I have had the chance to teach lower-level Biology courses to traditional college students aged 17-21 ; all of these young people (and myself) belong to the generation known as “Millennial”. We have grown with the increased presence of technology, information and media from a very young age, and require a certain level of connectedness with our family and friends via digital devices and services. We are used to getting information from a simple Google search and switching from activity to activity quickly (McMahon & Pospisil, 2005).
The 2011 Horizon Report acknowledges the role of the internet in teaching and learning. People expect to switch from work, to study, to leisure with minimal readjusting time. As educators, we need to find ways to keep the students engaged and keep pace with the proliferation of information, tools and devices. Many teacher preparation programs already require a level of literacy in digital media, and the Report suggests more universities should follow suit. The main problem would be that digital technologies change too rapidly, making curriculum development difficult. Some technologies that the Report mentions will become mainstream in education are e-books, mobile-devices, game-based learning, movement-based computing (such as the Kinect), augmented-reality learning (such as Second Life), and the use of learning analytics (Johnson, Smith, Willis, Levine & Haywood, 2011).
The NETS standards were developed by the International Society for Technology in Education (ISTE), constituting a set of skills and knowledge necessary to teach and learn effectively in the digital era.
The NETS-T are:
- Facilitate and inspire student learning and creativity.
- Design and develop digital age learning experiences and assessments
- Model digital age work and learning
- Promote and model digital citizenship and responsibility
- Engage in professional leadership
The NETS-S are:
- Creativity and innovation
- Communication and collaboration
- Research and information fluency
- Critical thinking, problem solving and decision making
- Digital citizenship
- Technology operations and concepts
This week we are focusing on communication and collaboration. Howard Rheingold and Stefana Broadbent have talked about our ability to broadcast our thoughts to a huge number of people at the click of a button- just like I am doing right now. We use email, instant messages, mobile phone calls and video conferences to communicate with friends, family and peers. This trend in communication was only more obvious to me when I read about researchers analyzing billions of phone calls and texts from mobile devices to find that mothers favor a relationship with their adult daughters rather than with their husbands (Palchykov, Kaski, Kertesz, Barabasi & Dunbar, 2012).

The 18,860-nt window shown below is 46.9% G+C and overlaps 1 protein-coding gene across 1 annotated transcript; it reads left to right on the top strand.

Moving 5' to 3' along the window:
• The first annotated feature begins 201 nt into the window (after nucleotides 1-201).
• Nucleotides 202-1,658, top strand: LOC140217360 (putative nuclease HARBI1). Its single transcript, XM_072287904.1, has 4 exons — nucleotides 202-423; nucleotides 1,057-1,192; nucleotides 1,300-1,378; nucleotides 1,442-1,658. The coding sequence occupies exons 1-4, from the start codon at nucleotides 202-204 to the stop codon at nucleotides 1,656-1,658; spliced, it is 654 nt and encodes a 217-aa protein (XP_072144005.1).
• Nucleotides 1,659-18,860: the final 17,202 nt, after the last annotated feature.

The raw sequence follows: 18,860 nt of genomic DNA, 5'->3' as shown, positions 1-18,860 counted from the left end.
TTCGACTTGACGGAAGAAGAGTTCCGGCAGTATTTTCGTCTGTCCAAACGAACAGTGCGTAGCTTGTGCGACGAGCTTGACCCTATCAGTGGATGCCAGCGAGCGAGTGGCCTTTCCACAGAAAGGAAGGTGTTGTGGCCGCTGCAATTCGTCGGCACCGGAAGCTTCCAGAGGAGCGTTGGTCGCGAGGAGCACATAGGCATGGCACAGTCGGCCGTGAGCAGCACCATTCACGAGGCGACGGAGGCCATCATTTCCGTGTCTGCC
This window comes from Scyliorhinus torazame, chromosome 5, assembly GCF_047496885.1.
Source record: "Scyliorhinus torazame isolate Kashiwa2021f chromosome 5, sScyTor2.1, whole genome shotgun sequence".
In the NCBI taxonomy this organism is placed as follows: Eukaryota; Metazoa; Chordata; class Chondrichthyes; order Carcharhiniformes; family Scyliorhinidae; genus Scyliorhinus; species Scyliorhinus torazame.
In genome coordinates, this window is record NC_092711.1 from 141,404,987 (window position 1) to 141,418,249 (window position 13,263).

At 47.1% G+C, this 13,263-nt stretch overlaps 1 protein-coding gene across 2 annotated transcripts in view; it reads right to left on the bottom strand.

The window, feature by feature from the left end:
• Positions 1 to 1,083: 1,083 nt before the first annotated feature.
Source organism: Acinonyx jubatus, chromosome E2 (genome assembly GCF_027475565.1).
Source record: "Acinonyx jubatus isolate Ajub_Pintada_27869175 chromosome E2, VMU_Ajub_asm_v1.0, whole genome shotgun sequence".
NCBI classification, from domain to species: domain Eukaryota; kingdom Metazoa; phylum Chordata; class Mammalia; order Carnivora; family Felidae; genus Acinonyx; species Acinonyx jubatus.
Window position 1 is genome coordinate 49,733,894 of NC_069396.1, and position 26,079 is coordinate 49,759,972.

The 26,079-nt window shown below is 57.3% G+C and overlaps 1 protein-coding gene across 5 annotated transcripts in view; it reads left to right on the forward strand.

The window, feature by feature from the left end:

Rheingold further talks about collaborative technologies that could possibly be used in a classroom such as forums, wikis, blogs and usenet groups, that allow people to interact with many of their peers at once rather than one-on-one.
The suggestion to substitute “customer” for “student” in the “Effects of Social Media in Communication” video tickled my funny bone.
Nowadays, students demand to be engaged by their instructor and require instant feedback. They have short attention spans and the responsibility falls on the instructor to keep them stimulated. I have seen these characteristics reflected in some of my teaching evaluations:
“Always to the point and a fair grader. Returns graded work to students quickly. Doesn’t waste our time.”
“The learning environment is very involved”
“Gets us in and out efficiently”
As a teacher I believe that the NETS standards are a great foundation for building an engaging classroom for the Millennial student.
Johnson, L., Smith, R., Willis, H., Levine, A., and Haywood, K., (2011). The 2011 Horizon Report. Austin, Texas: The New Media Consortium.
McMahon, M., & Pospisil, R. (2005). Laptops for a digital lifestyle: Millennial students and wireless mobile technologies. ASCLITE 2005
Palchykov, V., Kaski, K., Kertesz, J., Barabasi, A.-L., & Dunbar, R.I.M. (2012). Sex differences in intimate relationships. Sci. Rep. 2, 370.